Control Risks Group

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Control Risks Group is a British private security company.



Author Tony Geraghty describes the genesis of Control Risks as follows:

In 1974, David Walker, a former SAS officer, was commissioned to examine how an insurance company, Hogg Robinson, might exploit the security market. He collaborated with Julian Radcliffe, managing director of a political-risk insurance company in the same group.[1]

Authors Jonathan Bloch and Patrick Fitzgerald state that the company was the brainchild of Radcliffe, "A London insurance broker, who became a director after the wholesale resignation of the board of Control Risks' previous incarnation, the A1 Insurance Agency.[2]

According to Geraghty, the new Control Risks subsidiary started out as a shelf company acquired by Tim Royle. Walker was the firm's managing director and sole employee. During this time he travelled to Rome and Milan to advise on kidnap cases, established negotiations procedures and recruited two fellow SAS veterans, Arish Turle and Simon Adams-Dale. Walker left to join KMS in 1975, by which time Radcliffe had approached Lloyd's underwriters, offering kidnap and ransom ('K&R') insurance cover alongside a service to mitigate the risk.[3]

Early Operations

Increasing custom from Lloyds and other international companies saw Control Risks hiring more ex-SAS personnel in the late 1970s.[4]

In 1977, Turle and Adams-Dale were arrested in Colombia while arranging the release of US businessman George Curtis for a ransom of $400,000. They used their 10 weeks' imprisonment to rewrite Control Risks' Standard Operational Procedures.[5]

In 1979, Control Risks negotiated the release of two British officials from Lloyds Bank International after they had been kidnapped by guerrillas in El Salvador.[6]

Management buy-out

According to an early version of the company's website, "five members of the management team negotiated a management buy out of the company" in 1980-81, "establishing Control Risks as an independent, employee majority-owned private company, able to give impartial and objective advice to the advantage of our clients."[7]

Bloch and Fitzgerald's British Intelligence Covert Action stated that at the time of publication (1983), Control Risks operated from offices in Victoria, with a staff of 60 and a turnover of £1 million. Managing director Arish Turle was joined on the board by two other ex-SAS officers as well as former Metropolitan Police Commissioner Sir Robert Mark, General Sir Frank King, Peter Goss and Major-General Richard Clutterbuck. Staff members included Peter Janke and Richard Sims, both of whom, like Clutterbuck, had links to the Institute for the Study of Conflict.[8]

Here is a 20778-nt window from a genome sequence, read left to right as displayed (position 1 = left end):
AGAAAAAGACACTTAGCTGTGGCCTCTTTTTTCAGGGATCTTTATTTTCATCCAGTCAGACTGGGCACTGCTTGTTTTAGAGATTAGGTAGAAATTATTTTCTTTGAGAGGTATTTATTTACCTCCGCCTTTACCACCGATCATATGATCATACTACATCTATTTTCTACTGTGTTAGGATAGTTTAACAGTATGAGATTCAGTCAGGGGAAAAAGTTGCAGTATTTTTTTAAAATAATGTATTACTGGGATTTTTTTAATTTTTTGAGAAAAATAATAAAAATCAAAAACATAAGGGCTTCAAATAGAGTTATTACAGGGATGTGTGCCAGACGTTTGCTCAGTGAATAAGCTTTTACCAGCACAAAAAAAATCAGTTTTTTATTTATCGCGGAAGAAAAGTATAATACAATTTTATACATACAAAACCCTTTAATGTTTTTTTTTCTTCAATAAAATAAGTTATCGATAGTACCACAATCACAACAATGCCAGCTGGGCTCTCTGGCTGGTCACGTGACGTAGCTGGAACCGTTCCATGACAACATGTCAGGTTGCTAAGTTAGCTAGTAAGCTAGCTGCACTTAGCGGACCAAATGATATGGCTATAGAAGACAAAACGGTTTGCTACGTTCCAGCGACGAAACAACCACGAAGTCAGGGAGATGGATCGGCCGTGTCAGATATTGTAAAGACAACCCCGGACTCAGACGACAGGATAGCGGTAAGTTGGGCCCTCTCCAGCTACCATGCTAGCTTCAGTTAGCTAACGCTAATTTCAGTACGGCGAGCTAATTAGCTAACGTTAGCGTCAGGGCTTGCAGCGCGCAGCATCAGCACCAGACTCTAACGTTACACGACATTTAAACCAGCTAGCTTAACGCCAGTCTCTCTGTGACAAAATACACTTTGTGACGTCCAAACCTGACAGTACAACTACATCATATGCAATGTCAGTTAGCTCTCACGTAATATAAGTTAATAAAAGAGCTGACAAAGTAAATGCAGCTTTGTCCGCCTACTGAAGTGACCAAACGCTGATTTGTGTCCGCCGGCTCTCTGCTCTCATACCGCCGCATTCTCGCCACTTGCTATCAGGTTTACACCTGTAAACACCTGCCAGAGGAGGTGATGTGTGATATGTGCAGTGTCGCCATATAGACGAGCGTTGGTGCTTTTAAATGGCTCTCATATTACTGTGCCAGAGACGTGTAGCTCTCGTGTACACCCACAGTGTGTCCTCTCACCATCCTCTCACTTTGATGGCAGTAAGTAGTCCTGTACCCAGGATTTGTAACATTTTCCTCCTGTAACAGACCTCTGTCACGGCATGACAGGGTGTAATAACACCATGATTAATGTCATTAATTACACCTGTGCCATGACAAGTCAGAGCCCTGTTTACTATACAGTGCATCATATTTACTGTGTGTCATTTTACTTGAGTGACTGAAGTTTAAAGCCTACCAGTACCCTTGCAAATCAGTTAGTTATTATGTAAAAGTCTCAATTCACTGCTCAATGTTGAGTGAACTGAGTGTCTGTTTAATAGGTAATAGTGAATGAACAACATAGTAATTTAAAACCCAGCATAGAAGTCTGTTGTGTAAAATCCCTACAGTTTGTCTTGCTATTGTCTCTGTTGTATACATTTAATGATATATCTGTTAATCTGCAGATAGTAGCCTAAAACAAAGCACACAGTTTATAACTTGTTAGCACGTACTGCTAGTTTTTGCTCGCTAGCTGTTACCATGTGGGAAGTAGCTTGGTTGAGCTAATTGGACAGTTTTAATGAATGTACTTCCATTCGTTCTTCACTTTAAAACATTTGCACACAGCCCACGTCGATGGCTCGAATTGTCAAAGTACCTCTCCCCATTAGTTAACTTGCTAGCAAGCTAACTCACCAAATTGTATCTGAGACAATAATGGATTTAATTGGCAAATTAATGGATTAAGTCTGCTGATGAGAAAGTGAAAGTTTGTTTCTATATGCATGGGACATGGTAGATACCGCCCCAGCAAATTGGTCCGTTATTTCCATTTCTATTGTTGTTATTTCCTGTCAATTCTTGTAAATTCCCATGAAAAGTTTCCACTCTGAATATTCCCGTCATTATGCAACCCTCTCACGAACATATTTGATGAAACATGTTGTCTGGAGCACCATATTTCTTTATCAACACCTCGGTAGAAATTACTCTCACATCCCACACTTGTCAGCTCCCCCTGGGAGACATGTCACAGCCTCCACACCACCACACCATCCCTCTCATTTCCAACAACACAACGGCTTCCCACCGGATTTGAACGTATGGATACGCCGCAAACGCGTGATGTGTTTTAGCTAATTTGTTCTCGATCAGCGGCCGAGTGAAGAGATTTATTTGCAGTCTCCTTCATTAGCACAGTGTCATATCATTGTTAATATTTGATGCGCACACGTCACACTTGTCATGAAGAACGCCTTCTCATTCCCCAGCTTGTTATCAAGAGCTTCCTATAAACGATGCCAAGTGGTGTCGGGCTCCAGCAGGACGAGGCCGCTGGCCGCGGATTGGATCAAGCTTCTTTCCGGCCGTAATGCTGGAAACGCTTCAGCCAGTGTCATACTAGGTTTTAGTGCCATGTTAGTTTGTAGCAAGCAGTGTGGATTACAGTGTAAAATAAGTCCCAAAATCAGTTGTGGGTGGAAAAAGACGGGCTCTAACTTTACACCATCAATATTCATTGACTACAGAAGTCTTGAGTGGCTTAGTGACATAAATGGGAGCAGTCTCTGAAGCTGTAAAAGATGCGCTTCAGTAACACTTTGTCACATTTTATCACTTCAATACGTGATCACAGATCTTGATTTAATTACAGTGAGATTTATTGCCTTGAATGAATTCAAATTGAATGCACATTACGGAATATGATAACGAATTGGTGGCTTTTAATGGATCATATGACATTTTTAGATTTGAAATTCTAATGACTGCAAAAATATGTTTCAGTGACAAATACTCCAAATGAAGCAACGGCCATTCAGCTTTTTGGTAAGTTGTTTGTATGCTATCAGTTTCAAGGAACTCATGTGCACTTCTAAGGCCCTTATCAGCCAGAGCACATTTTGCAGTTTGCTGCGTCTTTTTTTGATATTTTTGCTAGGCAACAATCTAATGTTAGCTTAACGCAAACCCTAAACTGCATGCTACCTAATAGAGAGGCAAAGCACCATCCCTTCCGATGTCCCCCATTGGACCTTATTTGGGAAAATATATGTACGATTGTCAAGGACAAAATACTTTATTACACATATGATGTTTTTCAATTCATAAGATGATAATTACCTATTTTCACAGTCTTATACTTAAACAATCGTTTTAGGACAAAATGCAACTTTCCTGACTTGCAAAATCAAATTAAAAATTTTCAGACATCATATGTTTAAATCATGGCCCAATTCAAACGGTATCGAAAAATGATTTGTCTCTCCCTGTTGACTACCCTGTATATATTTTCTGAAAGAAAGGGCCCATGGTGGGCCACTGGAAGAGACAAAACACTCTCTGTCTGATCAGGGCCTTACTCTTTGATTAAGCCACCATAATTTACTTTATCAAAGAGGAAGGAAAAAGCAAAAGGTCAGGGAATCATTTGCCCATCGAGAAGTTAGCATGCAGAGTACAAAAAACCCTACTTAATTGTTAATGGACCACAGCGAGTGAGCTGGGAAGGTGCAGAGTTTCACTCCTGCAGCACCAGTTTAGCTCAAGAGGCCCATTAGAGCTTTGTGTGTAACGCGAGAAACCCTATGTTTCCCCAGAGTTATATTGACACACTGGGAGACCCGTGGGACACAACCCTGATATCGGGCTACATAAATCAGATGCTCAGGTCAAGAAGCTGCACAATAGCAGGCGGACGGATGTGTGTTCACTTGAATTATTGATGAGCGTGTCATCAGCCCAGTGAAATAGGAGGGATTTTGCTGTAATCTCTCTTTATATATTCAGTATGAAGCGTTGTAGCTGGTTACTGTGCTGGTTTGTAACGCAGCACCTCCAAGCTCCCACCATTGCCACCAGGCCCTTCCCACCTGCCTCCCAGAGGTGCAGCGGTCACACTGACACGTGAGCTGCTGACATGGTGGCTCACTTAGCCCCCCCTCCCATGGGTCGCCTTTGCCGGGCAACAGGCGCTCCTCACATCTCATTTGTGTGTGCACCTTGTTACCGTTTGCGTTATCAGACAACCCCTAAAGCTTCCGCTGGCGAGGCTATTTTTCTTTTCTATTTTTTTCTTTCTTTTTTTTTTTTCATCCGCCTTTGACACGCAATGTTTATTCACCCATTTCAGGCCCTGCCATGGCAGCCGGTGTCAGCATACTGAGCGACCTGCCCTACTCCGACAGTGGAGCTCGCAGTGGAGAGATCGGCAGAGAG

Continued expansion

Control Risks established an investigative division in 1995. By 2003 the company has 375 employees, with offices in 17 countries. In July 2003 a project office was opened in Iraq and October 2003 an office opened in China.[9]


Control Risks divides its operations into ten service areas: political & security risk analysis, business intelligence & investigation, business ethics and anti-corruption, forensics, information security, screening, security management and consultancy, crisis management, business continuity services, travel security, incident response, governance & development, and training services.[10]


Control Risks Group opened a project office in Iraq in July 2003.[11]

The Intelligence Online newletter reported that the office was headed by James Blount, with five executives and a planned staff of 80 people:

The company said it would install a communications center designed to see that all staff are accounted for at all times, provide close protection for for people traveling in the country, liase with local forces to ensure customers are aware of the security situation and proffer advice and conduct audits for companies wishing to set up house in the country.[12]

In 2004, a joint venture of Control Risks, Erinys and Olive Security bid for the contract to assist the US Department of Defense Project Management Office that was eventually awarded to Aegis Defence Services. The consortium's bid was disqualified because one of the partners was under investigation for undisclosed reasons at the time.[13]

In 2006, Intelligence Online reported that over half of Control Risks' employees in Iraq had threatened to resign following pay cuts after the British and Japanese foreign ministries renewed contracts at lower rates:

The resignation letters of Control Risks Group men, particularly those of Joe Dzioba and Bob Shepherds, who supervised protection of the Japanese embassy in Baghdad, were made public in Internet forums that specialize in private security.[14]

An email that appears to be Joe Dzioba's resignation letter appears on the internet at[15]

Bob Shepherd's account in The Circuit suggests that the Japanese embassy contract he worked on was in Afghanistan rather than Iraq.[16]

In 2007, Control Risks' revenues from Iraq dropped by £14.9 million or 24 per cent as western businesses avoided the country:

Chief executive Richard Fenning said: 'It sounds counter-intuitive, but Iraq has got too dangerous for security companies to boom there.'[17]

Marine Terminals dispute

Frank Connolly of Irish trade union SIPTU said in September 2009 that British property company Peel Ports had hired Control Risks "to monitor striking staff using sophisticated visual and audio surveillance equipment" during the Marine Terminals dispute at Dublin Port.[18]